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dc.contributor.advisorBurns, G. Leonard
dc.creatorTurner, Natalie Ann
dc.date.accessioned2017-06-19T18:07:17Z
dc.date.available2017-06-19T18:07:17Z
dc.date.issued2016
dc.identifier.urihttp://hdl.handle.net/2376/12165
dc.descriptionThesis (Ph.D.), Psychology - Experimental, Washington State Universityen_US
dc.description.abstractExposure to early childhood trauma has been established as a marker of developmental risk over time (Briere & Spinazzola, 2009; Perry, 2008). The generational impact of trauma exposure and the relationship between parental trauma history and current risk to children of parents with trauma histories has also been well established (Elsevier, 2010; Franklin et al., 2010). Universal systems such as schools and early childhood education programs are positioned to uniquely respond to the needs of trauma-impacted children; however often times the caregivers of these children are impacted by their own trauma histories in such a way that they do not have the skills or capabilities to follow through with interventions that could benefit the family. Using data collected as part of the WSU AHEC Safe Start randomized control intervention study (funded by US Department of Justice beginning in 2011), this study examined the relationship between Adverse Childhood Experiences (ACEs) and baseline assessment completion to receive supplemental family support interventions. It was predicted that as Caregiver ACE score increased, participation would decrease. Participants were families enrolled in Spokane County Head Start who had completed ACE screening and met eligibility criteria to participate in the Safe Start intervention study (n=627). Logistic regression analysis was used to assess the relationship between parent ACE score, Child ACE score, and completion of baseline assessment. Although child ACE score was used to determine eligibility to participate in the intervention study, the parent ACE score was associated with participation rates (B = 0.075, p = .029). Contrary to the initial hypothesis, as parent total ACE score increased, the likelihood of completing the baseline assessment for randomization into intervention groups also increased. Additionally, as caregiver report of their own experiences of ACEs in childhood increased, the ACE score of their children also increased (r = .273, p < .001). Increasing our understanding of the barriers to treatment participation will assist in helping professionals create the environmental context and conditions to support families in receiving needed intervention and supports, both to heal from their past trauma exposure and to provide their children skills to support resilience and recovery from current or future events.en_US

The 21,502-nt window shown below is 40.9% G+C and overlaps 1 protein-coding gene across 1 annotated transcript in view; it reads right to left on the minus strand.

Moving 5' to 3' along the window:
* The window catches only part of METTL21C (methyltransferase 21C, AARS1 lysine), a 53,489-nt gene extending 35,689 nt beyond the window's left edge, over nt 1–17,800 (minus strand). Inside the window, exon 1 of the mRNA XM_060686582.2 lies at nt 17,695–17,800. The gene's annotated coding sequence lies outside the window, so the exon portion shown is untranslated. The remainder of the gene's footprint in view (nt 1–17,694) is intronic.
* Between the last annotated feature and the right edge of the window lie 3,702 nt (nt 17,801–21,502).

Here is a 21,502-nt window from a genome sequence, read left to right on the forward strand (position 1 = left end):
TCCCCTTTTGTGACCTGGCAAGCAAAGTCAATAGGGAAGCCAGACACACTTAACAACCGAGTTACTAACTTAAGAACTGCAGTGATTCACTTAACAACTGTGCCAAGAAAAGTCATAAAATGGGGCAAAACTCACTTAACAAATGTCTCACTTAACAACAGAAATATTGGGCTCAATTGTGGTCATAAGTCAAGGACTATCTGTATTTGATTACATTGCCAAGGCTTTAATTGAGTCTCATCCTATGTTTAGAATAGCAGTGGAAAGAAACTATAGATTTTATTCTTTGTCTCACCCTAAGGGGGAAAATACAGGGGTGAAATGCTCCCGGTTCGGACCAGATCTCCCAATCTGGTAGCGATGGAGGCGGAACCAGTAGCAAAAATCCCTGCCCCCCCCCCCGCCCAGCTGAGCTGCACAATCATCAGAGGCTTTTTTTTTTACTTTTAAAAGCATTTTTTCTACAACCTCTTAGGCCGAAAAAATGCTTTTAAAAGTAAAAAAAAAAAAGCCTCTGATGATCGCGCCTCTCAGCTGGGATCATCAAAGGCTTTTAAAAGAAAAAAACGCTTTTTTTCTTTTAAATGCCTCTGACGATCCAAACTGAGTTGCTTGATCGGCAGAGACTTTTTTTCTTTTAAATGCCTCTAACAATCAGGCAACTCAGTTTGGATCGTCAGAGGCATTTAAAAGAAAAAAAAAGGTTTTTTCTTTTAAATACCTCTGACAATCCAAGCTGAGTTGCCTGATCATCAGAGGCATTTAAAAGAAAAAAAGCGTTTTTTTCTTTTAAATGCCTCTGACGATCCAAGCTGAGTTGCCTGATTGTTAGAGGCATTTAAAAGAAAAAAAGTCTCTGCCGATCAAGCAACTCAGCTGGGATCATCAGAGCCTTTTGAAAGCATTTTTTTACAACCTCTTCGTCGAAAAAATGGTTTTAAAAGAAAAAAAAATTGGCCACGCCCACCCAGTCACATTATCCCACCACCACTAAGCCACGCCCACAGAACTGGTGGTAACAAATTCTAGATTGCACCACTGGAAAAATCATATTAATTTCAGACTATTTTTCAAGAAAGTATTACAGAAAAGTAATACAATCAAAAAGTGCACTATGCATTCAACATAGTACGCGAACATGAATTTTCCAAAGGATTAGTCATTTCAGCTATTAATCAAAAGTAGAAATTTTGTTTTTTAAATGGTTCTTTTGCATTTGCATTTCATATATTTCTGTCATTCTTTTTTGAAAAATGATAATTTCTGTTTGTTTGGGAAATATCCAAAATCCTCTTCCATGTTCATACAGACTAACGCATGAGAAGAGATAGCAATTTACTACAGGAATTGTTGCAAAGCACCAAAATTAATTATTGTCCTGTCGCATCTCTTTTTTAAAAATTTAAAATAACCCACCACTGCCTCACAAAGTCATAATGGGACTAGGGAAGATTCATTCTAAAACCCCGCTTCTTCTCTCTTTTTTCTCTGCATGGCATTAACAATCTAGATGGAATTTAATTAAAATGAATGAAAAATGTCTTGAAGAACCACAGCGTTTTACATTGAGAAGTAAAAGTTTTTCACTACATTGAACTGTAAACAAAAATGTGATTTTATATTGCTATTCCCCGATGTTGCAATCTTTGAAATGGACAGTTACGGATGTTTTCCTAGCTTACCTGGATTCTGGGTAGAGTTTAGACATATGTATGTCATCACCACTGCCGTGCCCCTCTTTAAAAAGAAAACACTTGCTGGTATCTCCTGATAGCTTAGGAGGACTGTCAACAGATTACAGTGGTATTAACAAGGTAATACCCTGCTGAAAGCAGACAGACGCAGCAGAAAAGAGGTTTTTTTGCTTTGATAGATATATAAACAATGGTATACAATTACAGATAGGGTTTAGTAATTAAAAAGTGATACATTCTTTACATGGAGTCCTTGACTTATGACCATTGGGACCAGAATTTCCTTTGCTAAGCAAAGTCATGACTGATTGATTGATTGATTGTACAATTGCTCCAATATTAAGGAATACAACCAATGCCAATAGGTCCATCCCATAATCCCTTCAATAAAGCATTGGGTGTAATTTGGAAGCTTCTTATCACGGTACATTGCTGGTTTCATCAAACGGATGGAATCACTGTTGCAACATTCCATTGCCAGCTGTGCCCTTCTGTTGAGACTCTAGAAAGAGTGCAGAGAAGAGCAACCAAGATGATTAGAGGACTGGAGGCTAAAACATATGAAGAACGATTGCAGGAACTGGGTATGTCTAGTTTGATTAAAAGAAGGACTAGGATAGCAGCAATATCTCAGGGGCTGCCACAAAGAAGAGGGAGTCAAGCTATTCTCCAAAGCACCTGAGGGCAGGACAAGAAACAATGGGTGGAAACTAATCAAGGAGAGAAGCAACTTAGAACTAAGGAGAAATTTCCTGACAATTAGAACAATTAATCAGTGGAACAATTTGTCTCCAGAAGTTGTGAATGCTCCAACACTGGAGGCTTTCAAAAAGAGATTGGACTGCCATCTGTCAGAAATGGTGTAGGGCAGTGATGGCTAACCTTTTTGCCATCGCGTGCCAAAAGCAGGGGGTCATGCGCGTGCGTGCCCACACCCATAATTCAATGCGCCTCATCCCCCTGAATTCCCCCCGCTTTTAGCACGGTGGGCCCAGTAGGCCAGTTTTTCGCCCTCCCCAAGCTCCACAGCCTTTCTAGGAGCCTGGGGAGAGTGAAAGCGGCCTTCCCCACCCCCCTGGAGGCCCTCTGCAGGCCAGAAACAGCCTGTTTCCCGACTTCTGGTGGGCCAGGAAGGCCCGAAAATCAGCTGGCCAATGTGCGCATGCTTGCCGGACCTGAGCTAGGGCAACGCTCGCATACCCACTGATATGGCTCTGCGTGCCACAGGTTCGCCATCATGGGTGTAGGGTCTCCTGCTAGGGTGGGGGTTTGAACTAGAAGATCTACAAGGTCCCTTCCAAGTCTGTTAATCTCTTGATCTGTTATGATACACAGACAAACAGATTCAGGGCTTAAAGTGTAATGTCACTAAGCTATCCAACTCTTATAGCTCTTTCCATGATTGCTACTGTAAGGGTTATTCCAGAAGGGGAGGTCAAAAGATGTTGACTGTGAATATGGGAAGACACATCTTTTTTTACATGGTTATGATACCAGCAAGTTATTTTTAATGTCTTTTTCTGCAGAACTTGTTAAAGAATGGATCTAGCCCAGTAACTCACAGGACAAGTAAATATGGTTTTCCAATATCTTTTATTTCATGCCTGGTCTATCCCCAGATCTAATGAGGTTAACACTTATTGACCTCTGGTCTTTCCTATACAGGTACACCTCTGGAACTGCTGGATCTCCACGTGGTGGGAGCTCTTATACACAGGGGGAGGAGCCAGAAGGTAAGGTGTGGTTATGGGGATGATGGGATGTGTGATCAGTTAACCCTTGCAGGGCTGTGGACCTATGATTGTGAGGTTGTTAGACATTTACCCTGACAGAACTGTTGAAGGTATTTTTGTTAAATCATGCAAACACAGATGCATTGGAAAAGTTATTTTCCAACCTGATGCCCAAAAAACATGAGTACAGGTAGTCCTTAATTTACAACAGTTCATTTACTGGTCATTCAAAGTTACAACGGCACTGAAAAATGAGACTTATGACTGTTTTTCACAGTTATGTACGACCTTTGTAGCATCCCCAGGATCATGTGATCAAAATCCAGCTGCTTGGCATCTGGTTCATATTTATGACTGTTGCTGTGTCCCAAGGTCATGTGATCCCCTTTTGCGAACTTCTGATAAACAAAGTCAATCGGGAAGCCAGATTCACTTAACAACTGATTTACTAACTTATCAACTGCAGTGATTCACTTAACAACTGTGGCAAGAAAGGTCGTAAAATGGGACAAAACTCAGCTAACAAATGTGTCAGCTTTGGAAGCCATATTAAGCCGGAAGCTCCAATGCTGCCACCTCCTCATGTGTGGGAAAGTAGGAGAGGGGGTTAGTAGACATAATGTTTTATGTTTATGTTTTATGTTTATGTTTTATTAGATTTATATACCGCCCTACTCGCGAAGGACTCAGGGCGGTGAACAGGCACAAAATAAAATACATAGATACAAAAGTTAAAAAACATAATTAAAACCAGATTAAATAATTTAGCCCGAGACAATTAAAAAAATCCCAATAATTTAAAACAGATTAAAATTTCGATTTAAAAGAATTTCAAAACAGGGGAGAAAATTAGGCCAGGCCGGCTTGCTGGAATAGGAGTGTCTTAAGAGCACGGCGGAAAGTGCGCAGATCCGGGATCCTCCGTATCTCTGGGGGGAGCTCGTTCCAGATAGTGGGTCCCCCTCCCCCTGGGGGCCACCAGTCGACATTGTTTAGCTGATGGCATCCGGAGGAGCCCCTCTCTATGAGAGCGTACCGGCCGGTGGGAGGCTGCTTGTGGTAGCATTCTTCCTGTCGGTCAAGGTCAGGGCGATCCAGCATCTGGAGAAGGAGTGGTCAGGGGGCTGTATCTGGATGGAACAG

dc.description.sponsorshipWashington State University, Psychology - Experimentalen_US
dc.language.isoEnglish
dc.rightsIn copyright
dc.rightsLimited public access
dc.rightsrestrictedAccess
dc.rights.urihttp://rightsstatements.org/vocab/InC/1.0/
dc.rights.urihttp://www.ndltd.org/standards/metadata
dc.rights.urihttp://purl.org/eprint/accessRights/RestrictedAccess
dc.subjectPsychologyen_US
dc.subjectAdverse Childhood Experienceen_US
dc.subjectEarly Learningen_US
dc.subjectTraumaen_US
dc.titleThe Association Between Adverse Childhood Experiences and Intervention Participation in Early Childhood Education
dc.typeText
dc.typeElectronic Thesis or Dissertation
dc.description.noteBy student request, this dissertation cannot be exposed to search engines and is, therefore, only accessible to Washington State University users.en_US


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